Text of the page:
2 Murphy was the first dog I ever trained personally, and I was delighted at the enthusiasm with which he took to the newspaper. It was sometime later that we discovered, to our horror, that—like so many dogs—he had grasped the letter but not the spirit of the thing. Until the very end of his days he felt a real sense of obligation whenever he saw a newspaper—any newspaper—and it didn’t matter where it was. I can’t bring myself to go into the details, except to mention that we were finally compelled to keep all the papers in the bottom of the icebox.
3 He had another habit that used to leave us open to a certain amount of criticism from our friends who were not dogophiles. He never climbed up on beds or chairs or sofas. But he always sat on top of the piano. In the beginning we used to try to pull him off of there. But after a few noisy scuffles in which he knocked a picture off the wall, scratched the piano, and smashed a lamp, we just gave in—only to discover that, left to his own devices, he hopped up and down as delicately as a ballet dancer.
4 It’s not just our own dogs that bother me. The dogs I meet at parties are even worse. I don’t know what I’ve got that attracts them; it just doesn’t bear thought. My husband swears I rub chopped meat on my ankles. But at every party it’s the same thing. I am sitting with a group in front of the fire when all of a sudden the large mutt of the host appears in the archway. Then, without a single bark of warning, he hurls himself upon me. He settles down peacefully on my lap. I blow out such quantities of hair as I haven’t swallowed and glance at my host, expecting to be rescued. He murmurs, “Isn’t that wonderful? You know, Brucie is usually so distant with strangers.”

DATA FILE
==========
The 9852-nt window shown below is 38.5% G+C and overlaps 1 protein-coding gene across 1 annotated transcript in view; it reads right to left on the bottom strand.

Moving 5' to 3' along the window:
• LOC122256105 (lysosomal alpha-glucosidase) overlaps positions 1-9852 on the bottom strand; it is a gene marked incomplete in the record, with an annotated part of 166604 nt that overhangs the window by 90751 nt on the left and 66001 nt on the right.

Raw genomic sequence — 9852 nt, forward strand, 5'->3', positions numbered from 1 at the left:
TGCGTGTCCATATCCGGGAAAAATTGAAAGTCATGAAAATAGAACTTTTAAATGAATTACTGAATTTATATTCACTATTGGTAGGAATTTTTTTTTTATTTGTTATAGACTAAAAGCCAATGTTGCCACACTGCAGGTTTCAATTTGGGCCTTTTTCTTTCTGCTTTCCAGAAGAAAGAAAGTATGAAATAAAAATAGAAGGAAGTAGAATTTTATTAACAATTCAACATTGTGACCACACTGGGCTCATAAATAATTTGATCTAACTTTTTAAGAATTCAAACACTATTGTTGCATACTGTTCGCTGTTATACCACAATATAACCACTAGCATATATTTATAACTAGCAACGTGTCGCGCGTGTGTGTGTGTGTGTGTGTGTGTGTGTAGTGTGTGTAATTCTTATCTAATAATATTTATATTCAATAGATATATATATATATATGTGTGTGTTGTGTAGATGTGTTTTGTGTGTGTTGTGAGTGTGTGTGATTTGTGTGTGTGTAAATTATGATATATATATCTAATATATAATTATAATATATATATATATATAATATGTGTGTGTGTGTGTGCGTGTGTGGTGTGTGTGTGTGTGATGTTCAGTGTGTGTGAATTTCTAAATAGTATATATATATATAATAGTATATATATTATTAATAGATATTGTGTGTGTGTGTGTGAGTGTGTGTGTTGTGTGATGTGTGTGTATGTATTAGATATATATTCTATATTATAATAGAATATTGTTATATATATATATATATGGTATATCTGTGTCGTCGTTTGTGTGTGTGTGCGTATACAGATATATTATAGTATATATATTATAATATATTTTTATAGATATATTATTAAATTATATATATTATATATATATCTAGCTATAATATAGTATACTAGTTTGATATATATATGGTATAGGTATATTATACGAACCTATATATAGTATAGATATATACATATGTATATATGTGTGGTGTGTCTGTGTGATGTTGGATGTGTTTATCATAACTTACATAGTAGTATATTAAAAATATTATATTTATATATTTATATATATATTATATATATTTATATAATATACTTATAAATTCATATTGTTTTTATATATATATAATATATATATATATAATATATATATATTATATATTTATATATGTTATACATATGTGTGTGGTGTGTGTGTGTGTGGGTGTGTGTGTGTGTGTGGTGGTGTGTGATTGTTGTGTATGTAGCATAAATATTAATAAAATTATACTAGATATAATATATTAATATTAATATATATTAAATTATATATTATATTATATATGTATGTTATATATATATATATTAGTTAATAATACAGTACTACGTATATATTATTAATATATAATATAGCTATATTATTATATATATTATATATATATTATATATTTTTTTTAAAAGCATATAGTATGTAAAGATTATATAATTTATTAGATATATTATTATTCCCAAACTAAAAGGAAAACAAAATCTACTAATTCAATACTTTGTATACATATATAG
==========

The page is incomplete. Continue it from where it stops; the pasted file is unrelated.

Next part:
5 At a dinner party last week, after I had been mugged by a large sheepdog, I announced quite piteously, “Oh dear, he seems to have swallowed one of my earrings.” The hostess looked really distressed for a moment, until she examined the remaining earring. Then she said, “Oh, I think it will be all right. It’s small and round.”
6 Nowadays if I go anywhere I just ask if they have a dog. If they do, I say, “Maybe I’d better keep away from him—I have this bad allergy.” This does not really charm the lady of the house. In fact, she behaves rather as though she’d just discovered that I was back in analysis for my kleptomania. But it is safer. It really is.
37 Read this sentence from paragraph 1 of the essay.
But it is a bit of a shock when you bring home a small ball of fluff in a shoebox, and three weeks later it’s as long as the sofa.